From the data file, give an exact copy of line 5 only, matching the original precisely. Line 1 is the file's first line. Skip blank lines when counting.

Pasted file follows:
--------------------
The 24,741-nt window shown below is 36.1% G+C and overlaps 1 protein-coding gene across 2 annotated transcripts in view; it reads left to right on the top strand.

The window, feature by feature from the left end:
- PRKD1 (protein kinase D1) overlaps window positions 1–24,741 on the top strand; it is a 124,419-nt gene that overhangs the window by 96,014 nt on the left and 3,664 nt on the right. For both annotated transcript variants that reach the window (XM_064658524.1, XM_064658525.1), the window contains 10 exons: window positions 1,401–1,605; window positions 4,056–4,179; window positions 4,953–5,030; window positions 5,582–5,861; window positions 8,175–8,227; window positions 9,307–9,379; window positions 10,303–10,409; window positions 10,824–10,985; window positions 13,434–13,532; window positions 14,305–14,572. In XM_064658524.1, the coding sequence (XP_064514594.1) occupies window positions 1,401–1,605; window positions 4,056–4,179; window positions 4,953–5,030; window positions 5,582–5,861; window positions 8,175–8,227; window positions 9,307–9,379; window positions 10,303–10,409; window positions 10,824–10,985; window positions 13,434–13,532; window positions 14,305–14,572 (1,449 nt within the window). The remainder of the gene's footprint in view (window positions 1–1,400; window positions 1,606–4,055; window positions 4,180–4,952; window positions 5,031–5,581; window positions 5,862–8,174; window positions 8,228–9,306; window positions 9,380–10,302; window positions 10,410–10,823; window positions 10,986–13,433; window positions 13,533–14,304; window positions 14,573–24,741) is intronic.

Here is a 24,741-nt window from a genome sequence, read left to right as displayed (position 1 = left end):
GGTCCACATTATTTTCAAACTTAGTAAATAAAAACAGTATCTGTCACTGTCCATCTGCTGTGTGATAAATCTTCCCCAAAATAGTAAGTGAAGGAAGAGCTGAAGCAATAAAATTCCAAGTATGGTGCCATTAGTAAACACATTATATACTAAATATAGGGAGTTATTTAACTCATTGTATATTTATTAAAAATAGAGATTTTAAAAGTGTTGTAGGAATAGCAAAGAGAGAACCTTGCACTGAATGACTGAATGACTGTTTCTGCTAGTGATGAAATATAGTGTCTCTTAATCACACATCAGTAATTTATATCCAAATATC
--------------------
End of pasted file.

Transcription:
GGTCCACATTATTTTCAAACTTAGTAAATAAAAACAGTATCTGTCACTGTCCATCTGCTGTGTGATAAATCTTCCCCAAAATAGTAAGTGAAGGAAGAGCTGAAGCAATAAAATTCCAAGTATGGTGCCATTAGTAAACACATTATATACTAAATATAGGGAGTTATTTAACTCATTGTATATTTATTAAAAATAGAGATTTTAAAAGTGTTGTAGGAATAGCAAAGAGAGAACCTTGCACTGAATGACTGAATGACTGTTTCTGCTAGTGATGAAATATAGTGTCTCTTAATCACACATCAGTAATTTATATCCAAATATC